When we talk about prevention of cancer there is nothing more powerful than what you eat. Here are some of the ways to cut your cancer risk, based on recent studies.
Say “yes” to onions, apples, berries, kale, and broccoli.
Eating lots of antioxidants called flavonols – found in these foods – cut pancreatic cancer risk by 23 percent. Among smokers, a flavonol-rich diet lowered risk by 59 percent, report researchers from the Cancer Research Center of Hawaii who studied 183,518 women and men.
Apples are packed with another antioxidant called quercetin, which is shown to reduce the risk of numerous cancers, particularly lung cancer. One study of more than 77,000 women found just one apple a day reduced risk of lung cancer by 21 percent, regardless of smoking status. Meanwhile, experiments in the laboratory showed that quercetin prevents lung cancer cells from multiplying.
Black raspberries, seeds and all, have 40 percent more antioxidants than blueberries and strawberries so reach for these when you can!
Cruciferous vegetables, which includes broccoli, cauliflower, Brussels sprouts, and even cabbage-based dishes like sauerkraut and coleslaw. Men who ate three of more ½ cup servings of these vegetables a week reduced their risk of prostate cancer by 41 percent, compared to men who ate less in one major study. Steam the vegetables slightly and drizzle on a little olive oil to get the most benefits.
Garlic and onions, two flavoring vegetables, are jammed with cancer-destroying chemicals. Get 16 servings a week of onions (1/2 cup raw, chopped onion equals one serving) and 22 servings a week of garlic (one clove equals one serving) and your risk of oral, esophageal, colorectal, laryngeal, ovarian, breast, and prostate cancers drops dramatically. The protective effect from both vegetables stem from the same compounds that give each their distinctive odors which is called organosulfur compounds. These compounds do many things; they influence enzymes that activate and detoxify carcinogens; they prevent DNA from bonding to cancer-causing substances; they are great at scavenging up free radicals in your bloodstream; and they support the immune system, among other benefits. One hint: Either use garlic raw or let it sit for 10 minutes after chopping; otherwise, heat destroys the cancer-protecting enzymes.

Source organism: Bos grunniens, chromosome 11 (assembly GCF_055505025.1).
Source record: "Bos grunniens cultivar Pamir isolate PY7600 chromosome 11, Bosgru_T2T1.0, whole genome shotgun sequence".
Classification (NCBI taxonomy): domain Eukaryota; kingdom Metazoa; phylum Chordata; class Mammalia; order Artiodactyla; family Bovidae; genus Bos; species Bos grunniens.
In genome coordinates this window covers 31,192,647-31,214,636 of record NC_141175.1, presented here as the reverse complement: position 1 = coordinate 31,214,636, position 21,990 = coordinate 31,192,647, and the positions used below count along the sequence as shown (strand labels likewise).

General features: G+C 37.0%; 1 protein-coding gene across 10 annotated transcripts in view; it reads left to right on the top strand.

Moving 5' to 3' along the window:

Go to the limit with fruits and vegetables
Study participants who got 12 produce servings per day lowered their risk of various cancers by 29 percent as compared to women and men who ate only 3 servings, a recent study of 500,000 women and men age 50 and older has found. Merely adding 1 to 2 produce servings a day could lower your risk by 6 percent.
Choose red wine.
Red-wine drinker cut their risk of colorectal cancer by 68 percent in a recent study from the State University of New York at Stony Brook. In contrast, white-wine aficionados did not. Researchers suspect that an antioxidant in red wines called resveratrol may offer powerful protection against colon cancer.
Have fish more often.
Men who ate fish five times a week or more had a 40 percent lower risk of developing colorectal cancer compared to those who ate fish less than once a week, say Harvard Medical School researchers who have tracked the health of 22,071 men.
The next time you go to the grocery store make sure you spend most of your time in the produce department and pick up as many of these cancer fighting foods as you can eat!
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